Federal judge says state ballot-access law likely unconstitutional
A Richmond federal judge wrote today that the Virginia law requiring that persons who circulate petitions for primary candidates be state residents is likely to be held unconstitutional. The law was challenged by Republican presidential hopeful Rick Perry and three other candidates who were excluded from the Virginia Republican primary ballot when they did not collect the requisite number of signatures from voters.
The ACLU of Virginia filed a brief in court in support of Perry, arguing that the state violated his First Amendment rights when it prohibited him using from out-of-state petition circulators to gather the signatures required for ballot access.
Although Judge John A. Gibney, Jr. agreed with the ACLU in principle, he ruled that the Republican candidates had filed their case too close to the Republican primary, scheduled for March 6, to allow the court to craft a remedy that would not substantially disrupt the proceedings.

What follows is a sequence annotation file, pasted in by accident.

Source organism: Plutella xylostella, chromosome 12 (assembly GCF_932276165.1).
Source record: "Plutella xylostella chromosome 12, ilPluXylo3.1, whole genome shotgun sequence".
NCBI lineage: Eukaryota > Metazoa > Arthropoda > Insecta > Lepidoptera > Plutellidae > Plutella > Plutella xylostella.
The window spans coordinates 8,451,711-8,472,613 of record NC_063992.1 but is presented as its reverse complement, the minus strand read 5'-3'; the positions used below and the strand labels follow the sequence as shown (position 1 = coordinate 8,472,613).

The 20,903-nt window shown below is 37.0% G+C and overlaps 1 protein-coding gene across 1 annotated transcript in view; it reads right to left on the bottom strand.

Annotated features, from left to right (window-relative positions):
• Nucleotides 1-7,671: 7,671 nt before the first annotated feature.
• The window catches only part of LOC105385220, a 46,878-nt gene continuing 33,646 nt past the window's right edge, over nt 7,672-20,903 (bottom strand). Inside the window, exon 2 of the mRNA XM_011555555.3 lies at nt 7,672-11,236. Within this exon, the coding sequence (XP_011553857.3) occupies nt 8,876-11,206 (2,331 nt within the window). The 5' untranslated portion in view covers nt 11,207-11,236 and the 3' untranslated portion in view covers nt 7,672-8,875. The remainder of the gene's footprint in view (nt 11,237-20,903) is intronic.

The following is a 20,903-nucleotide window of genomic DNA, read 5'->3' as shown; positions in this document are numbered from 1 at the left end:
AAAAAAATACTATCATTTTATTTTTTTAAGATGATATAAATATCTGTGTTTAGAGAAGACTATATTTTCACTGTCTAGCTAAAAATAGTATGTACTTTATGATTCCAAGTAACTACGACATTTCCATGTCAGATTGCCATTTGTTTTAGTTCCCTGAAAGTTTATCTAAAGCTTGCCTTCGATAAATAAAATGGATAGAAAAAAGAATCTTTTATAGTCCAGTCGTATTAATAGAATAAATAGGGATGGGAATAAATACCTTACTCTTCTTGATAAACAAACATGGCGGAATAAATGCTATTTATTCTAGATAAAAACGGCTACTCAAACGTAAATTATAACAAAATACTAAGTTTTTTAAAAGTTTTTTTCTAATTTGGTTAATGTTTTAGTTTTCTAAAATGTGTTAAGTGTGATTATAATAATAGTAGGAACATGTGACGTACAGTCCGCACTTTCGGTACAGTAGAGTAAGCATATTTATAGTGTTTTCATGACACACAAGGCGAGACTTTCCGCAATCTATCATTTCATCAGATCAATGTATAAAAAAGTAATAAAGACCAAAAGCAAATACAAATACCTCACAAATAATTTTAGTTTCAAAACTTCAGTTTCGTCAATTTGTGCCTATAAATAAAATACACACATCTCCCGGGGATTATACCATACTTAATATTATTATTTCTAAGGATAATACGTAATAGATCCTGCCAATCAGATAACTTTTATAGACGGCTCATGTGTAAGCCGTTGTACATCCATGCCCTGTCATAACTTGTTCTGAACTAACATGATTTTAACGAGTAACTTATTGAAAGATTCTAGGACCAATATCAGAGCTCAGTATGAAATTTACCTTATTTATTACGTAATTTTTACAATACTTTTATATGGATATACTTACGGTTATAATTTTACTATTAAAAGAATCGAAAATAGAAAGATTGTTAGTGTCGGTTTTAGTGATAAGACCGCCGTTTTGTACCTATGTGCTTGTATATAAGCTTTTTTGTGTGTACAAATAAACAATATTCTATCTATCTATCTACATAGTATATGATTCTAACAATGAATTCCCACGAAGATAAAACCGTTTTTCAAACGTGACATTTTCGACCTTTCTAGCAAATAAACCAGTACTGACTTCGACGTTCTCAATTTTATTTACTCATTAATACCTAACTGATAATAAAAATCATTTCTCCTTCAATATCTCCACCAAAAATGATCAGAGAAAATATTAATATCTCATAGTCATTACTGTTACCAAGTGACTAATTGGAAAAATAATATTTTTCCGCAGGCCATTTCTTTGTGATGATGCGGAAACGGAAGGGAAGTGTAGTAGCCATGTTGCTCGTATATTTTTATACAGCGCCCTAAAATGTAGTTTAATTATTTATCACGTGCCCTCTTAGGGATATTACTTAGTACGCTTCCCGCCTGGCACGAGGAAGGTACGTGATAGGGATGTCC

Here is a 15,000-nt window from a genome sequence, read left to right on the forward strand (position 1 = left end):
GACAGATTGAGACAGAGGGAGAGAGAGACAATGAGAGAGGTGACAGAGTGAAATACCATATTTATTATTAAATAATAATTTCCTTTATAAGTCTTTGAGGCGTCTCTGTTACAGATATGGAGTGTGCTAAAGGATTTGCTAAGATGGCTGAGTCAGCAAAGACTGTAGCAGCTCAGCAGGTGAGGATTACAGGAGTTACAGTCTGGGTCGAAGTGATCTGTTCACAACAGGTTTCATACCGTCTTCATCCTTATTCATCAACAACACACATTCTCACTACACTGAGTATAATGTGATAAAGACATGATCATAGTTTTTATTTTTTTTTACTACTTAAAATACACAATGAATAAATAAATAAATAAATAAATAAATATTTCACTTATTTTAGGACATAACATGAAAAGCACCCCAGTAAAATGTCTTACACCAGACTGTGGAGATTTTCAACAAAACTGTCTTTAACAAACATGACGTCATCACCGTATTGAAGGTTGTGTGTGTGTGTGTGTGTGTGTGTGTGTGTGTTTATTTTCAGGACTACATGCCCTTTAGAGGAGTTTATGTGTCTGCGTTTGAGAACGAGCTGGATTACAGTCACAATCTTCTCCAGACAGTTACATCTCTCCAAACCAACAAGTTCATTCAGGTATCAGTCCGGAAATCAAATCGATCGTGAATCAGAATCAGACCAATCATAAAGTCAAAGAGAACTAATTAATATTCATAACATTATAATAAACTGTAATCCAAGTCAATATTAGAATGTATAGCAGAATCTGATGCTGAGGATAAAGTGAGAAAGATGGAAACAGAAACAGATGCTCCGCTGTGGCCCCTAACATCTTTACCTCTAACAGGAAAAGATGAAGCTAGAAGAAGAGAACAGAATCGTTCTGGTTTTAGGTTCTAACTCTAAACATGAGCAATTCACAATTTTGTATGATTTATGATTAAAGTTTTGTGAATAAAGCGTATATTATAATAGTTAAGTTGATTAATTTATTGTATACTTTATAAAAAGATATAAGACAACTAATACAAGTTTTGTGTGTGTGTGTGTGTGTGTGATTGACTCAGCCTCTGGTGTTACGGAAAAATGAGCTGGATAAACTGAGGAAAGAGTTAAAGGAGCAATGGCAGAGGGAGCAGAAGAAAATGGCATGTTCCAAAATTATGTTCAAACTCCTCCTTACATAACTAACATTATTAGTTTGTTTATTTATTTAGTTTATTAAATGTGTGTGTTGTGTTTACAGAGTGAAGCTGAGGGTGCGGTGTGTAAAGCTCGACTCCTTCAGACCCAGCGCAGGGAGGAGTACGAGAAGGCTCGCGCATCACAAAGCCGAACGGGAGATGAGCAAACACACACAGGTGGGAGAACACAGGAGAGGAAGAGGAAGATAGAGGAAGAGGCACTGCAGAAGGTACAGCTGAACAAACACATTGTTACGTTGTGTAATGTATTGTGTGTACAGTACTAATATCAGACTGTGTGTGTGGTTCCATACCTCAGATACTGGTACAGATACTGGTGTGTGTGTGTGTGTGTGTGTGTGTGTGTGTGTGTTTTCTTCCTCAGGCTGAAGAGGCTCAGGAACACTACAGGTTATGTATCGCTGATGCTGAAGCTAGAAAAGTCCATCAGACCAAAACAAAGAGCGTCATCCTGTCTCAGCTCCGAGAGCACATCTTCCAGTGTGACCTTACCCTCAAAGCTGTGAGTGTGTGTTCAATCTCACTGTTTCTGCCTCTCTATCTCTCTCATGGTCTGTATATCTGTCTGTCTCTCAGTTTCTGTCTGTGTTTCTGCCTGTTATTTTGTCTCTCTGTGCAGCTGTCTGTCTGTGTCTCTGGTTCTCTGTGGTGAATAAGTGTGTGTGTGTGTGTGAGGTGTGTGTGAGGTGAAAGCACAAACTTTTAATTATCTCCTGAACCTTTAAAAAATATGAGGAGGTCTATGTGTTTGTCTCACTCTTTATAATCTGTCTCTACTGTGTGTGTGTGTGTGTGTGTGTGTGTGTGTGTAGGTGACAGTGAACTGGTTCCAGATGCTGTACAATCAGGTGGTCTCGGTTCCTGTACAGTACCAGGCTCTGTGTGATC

“For the ACLU, the most important part of the decision is the judge’s recognition that the Virginia law violates the right of free speech,” said ACLU of Virginia Executive Director Kent Willis. “This clearly unconstitutional law will now almost certainly be repealed by the General Assembly or struck down in court. Either way, its end is near.”
Gibney wrote: “By imposing a state residency requirement on petition circulators, the Commonwealth reduces the quantity of such speech available to its residents, and directly infringes upon the First Amendment rights of candidates, voters, petition circulators and political parties.”
Perry filed his lawsuit on Dec. 27, 2011, four days after learning that he would be denied a place on the Republican Party primary ballot because he had not received enough petition signatures. Three additional candidates – former Utah Governor Jon Huntsman, former House Speaker Newt Gingrich, and former Senator Rick Santorum — quickly joined Perry in the lawsuit.